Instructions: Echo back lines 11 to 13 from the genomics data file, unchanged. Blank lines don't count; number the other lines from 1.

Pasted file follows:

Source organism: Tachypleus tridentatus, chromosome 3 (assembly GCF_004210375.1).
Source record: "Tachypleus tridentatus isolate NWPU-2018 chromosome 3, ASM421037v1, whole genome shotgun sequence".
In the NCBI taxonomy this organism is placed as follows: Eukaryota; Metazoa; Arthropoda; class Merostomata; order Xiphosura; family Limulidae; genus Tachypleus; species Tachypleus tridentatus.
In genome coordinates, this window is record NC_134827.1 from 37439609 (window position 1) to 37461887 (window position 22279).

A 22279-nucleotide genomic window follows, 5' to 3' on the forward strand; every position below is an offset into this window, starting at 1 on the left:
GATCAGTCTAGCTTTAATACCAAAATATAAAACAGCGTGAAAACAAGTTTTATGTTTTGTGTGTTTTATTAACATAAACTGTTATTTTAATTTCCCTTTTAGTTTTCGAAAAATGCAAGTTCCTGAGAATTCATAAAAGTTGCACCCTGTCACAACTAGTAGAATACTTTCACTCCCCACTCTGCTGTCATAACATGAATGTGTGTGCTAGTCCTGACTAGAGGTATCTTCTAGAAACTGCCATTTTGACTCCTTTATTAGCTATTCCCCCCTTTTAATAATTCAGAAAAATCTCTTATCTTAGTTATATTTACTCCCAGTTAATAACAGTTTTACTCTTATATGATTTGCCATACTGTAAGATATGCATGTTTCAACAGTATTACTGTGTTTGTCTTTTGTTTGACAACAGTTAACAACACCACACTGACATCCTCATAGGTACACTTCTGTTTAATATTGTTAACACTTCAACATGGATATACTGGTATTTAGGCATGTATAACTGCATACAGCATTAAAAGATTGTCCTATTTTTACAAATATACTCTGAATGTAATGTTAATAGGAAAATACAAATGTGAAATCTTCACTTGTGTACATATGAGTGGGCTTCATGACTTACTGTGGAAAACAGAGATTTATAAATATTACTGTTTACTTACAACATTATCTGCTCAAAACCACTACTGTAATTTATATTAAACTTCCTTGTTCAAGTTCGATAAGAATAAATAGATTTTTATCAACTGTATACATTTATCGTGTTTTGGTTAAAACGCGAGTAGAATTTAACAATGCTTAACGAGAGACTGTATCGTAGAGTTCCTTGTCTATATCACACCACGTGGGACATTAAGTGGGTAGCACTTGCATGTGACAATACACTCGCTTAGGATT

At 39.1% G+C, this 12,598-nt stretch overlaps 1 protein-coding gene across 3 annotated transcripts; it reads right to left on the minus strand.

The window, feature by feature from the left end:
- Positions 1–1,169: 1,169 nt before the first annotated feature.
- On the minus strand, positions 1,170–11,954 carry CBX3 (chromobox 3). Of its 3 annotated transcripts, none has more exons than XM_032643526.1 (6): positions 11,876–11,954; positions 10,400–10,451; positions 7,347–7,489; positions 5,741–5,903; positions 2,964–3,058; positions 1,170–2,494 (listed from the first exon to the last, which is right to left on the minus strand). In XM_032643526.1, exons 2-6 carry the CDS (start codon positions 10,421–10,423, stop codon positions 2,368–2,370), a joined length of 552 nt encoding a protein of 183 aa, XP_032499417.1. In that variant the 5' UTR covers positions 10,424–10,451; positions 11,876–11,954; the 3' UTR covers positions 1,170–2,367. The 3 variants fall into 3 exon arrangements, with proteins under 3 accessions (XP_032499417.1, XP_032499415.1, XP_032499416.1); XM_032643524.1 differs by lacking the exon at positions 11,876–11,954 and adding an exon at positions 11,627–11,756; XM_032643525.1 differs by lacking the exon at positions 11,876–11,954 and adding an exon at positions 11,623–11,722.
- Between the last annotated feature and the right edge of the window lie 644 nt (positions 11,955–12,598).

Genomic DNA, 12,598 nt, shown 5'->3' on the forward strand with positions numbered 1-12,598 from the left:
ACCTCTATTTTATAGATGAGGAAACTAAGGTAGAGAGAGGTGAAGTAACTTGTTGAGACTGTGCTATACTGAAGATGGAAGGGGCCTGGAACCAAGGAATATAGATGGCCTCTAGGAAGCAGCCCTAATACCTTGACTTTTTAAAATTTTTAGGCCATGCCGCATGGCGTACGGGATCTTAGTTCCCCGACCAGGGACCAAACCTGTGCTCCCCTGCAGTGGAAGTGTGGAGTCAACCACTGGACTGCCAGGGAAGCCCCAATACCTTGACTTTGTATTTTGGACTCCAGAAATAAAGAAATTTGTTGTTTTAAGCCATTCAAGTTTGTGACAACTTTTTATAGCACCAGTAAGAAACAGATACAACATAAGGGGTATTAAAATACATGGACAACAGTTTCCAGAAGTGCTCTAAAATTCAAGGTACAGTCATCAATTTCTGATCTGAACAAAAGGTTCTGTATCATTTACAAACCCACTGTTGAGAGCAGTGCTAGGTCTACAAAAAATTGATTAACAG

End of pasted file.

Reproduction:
- Between the last annotated feature and the right edge of the window lie 644 nt (positions 11,955–12,598).

Genomic DNA, 12,598 nt, shown 5'->3' on the forward strand with positions numbered 1-12,598 from the left:
ACCTCTATTTTATAGATGAGGAAACTAAGGTAGAGAGAGGTGAAGTAACTTGTTGAGACTGTGCTATACTGAAGATGGAAGGGGCCTGGAACCAAGGAATATAGATGGCCTCTAGGAAGCAGCCCTAATACCTTGACTTTTTAAAATTTTTAGGCCATGCCGCATGGCGTACGGGATCTTAGTTCCCCGACCAGGGACCAAACCTGTGCTCCCCTGCAGTGGAAGTGTGGAGTCAACCACTGGACTGCCAGGGAAGCCCCAATACCTTGACTTTGTATTTTGGACTCCAGAAATAAAGAAATTTGTTGTTTTAAGCCATTCAAGTTTGTGACAACTTTTTATAGCACCAGTAAGAAACAGATACAACATAAGGGGTATTAAAATACATGGACAACAGTTTCCAGAAGTGCTCTAAAATTCAAGGTACAGTCATCAATTTCTGATCTGAACAAAAGGTTCTGTATCATTTACAAACCCACTGTTGAGAGCAGTGCTAGGTCTACAAAAAATTGATTAACAG